The website reads like a attempt to intimidate would-be litigants. Medical Justice promises to help organize and pay for counterclaims against people who sue physicians –  and to pursue suits against expert witnesses who testify for claimants, provide free expert witnesses for the defense, and “warn perpetrators with a strategic Early Intervention Program” intended to discourage the filing of claims.

“Medical Justice has been the driving force in getting numerous cases dropped,” the website boasts, “and has deterred many plaintiffs from filing frivolous suits.”

There is no question that frivolous lawsuits are a genuine problem, and that med mal premiums represent a crisis for many physicians. Physicians deserve to be protected from specious claims.

But the dominant tone at the Medical Justice site is rage – and therein lies the danger. The website comes perilously close to suggesting that the organization will discourage lawsuits through browbeating and intimidation, rather than a reasonable mustering of the facts.

The plan, and the concept itself, deserves further scrutiny. For example, the website claims under “Deterrence” that “In Florida, physicians are sued at a rate of 15% per year. (FPIC 2004 Q1 statistics, Crittenden). Matched by specialty, the overall suit rate for Medical Justice Plan Members practicing in Florida is less than 2%.” It continues:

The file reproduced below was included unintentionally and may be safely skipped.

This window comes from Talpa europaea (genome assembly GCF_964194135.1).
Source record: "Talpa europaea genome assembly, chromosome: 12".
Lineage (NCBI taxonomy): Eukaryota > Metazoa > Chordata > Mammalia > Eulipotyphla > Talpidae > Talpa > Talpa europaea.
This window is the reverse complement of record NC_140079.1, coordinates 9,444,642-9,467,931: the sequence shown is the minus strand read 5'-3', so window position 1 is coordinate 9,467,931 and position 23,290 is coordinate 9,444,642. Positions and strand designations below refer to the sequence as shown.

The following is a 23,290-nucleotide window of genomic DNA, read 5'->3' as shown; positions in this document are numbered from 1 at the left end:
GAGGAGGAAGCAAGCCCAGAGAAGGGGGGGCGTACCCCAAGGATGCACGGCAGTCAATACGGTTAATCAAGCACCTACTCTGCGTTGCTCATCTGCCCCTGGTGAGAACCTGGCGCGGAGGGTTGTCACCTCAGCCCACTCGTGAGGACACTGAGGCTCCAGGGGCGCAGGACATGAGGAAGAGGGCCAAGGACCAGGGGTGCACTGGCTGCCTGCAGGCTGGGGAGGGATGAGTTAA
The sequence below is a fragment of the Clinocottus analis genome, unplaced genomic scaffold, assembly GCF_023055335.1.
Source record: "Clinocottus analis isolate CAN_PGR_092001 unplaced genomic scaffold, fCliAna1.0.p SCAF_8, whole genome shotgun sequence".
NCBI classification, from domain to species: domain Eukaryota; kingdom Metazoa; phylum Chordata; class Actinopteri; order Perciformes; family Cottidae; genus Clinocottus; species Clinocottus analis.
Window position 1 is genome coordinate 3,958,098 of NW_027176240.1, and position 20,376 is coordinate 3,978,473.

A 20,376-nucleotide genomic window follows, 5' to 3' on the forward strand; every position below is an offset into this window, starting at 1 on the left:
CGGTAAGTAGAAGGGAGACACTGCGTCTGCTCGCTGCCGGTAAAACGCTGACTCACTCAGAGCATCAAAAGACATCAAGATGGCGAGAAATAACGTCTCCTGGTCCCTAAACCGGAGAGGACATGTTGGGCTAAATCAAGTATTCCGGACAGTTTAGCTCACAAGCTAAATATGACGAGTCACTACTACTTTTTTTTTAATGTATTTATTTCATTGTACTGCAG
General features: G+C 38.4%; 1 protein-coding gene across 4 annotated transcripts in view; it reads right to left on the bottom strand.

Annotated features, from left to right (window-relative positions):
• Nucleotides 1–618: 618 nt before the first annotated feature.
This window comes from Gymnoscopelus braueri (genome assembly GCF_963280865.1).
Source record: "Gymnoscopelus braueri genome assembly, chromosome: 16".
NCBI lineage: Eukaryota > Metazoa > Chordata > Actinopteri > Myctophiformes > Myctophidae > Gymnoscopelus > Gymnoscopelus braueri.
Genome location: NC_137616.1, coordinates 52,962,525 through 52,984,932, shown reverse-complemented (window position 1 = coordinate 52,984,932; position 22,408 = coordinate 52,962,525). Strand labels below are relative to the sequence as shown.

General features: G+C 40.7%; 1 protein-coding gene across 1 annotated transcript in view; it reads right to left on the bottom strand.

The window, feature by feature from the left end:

A recent actuarial study of the Medical Justice track record by SG Risk, Inc. (Lyndhurst, New Jersey), concluded that the medical malpractice claim count against our plan members in Florida is statistically lower than those without protection (95% confidence level). Put a different way, Medical Justice plan members in Florida are sued much less frequently than their unprotected cohort.

Notice that it doesn’t say the study concluded that claim rates were reduced from 15% to less than 2%, or that the study concluded plan members are “sued much less frequently” – only that the plan’s members are sued at a “statistically lower” rate. Obvious question #1: Is that self-selection, because plan members are more cautious people in general? We can’t know.

A better risk management approach to medical malpractice is clearly warranted. And Dr. Segal et al. may have some interesting ideas. But their rhetoric borders on disturbing. and might even be used against their members at some point.

Conclusion: Real problem, genuine need, strident approach, questionable tactics – but worthy of more investigation and fine-tuning, either by this organization or another, more judicious one.

(WSJ link courtesy iHealthbeat)